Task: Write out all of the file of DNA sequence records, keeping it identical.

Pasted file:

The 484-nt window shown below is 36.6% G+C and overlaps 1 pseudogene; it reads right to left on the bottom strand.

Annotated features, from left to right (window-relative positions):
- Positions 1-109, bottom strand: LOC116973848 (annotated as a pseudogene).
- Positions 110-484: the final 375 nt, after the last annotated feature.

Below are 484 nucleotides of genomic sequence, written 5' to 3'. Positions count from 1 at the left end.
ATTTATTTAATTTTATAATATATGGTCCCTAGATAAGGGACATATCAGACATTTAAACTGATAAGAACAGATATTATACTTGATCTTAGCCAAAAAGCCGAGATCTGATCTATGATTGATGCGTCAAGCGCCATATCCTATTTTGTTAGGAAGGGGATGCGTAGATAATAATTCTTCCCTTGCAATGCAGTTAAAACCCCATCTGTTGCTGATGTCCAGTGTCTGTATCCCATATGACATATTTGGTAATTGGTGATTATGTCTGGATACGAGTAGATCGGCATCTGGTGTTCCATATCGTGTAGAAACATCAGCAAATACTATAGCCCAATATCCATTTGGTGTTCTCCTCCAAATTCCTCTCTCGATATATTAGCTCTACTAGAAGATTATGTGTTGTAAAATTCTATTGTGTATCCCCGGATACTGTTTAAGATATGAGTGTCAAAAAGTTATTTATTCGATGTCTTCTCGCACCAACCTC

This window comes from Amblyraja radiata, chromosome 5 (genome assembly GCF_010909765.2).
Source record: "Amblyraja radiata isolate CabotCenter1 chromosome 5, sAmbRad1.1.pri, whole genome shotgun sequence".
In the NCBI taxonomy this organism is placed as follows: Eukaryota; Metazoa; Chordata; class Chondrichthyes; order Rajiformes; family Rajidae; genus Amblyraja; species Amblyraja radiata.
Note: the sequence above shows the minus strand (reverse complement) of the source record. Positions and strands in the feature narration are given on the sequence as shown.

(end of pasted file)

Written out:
The 484-nt window shown below is 36.6% G+C and overlaps 1 pseudogene; it reads right to left on the bottom strand.

Annotated features, from left to right (window-relative positions):
- Positions 1-109, bottom strand: LOC116973848 (annotated as a pseudogene).
- Positions 110-484: the final 375 nt, after the last annotated feature.

Below are 484 nucleotides of genomic sequence, written 5' to 3'. Positions count from 1 at the left end.
ATTTATTTAATTTTATAATATATGGTCCCTAGATAAGGGACATATCAGACATTTAAACTGATAAGAACAGATATTATACTTGATCTTAGCCAAAAAGCCGAGATCTGATCTATGATTGATGCGTCAAGCGCCATATCCTATTTTGTTAGGAAGGGGATGCGTAGATAATAATTCTTCCCTTGCAATGCAGTTAAAACCCCATCTGTTGCTGATGTCCAGTGTCTGTATCCCATATGACATATTTGGTAATTGGTGATTATGTCTGGATACGAGTAGATCGGCATCTGGTGTTCCATATCGTGTAGAAACATCAGCAAATACTATAGCCCAATATCCATTTGGTGTTCTCCTCCAAATTCCTCTCTCGATATATTAGCTCTACTAGAAGATTATGTGTTGTAAAATTCTATTGTGTATCCCCGGATACTGTTTAAGATATGAGTGTCAAAAAGTTATTTATTCGATGTCTTCTCGCACCAACCTC

This window comes from Amblyraja radiata, chromosome 5 (genome assembly GCF_010909765.2).
Source record: "Amblyraja radiata isolate CabotCenter1 chromosome 5, sAmbRad1.1.pri, whole genome shotgun sequence".
In the NCBI taxonomy this organism is placed as follows: Eukaryota; Metazoa; Chordata; class Chondrichthyes; order Rajiformes; family Rajidae; genus Amblyraja; species Amblyraja radiata.
Note: the sequence above shows the minus strand (reverse complement) of the source record. Positions and strands in the feature narration are given on the sequence as shown.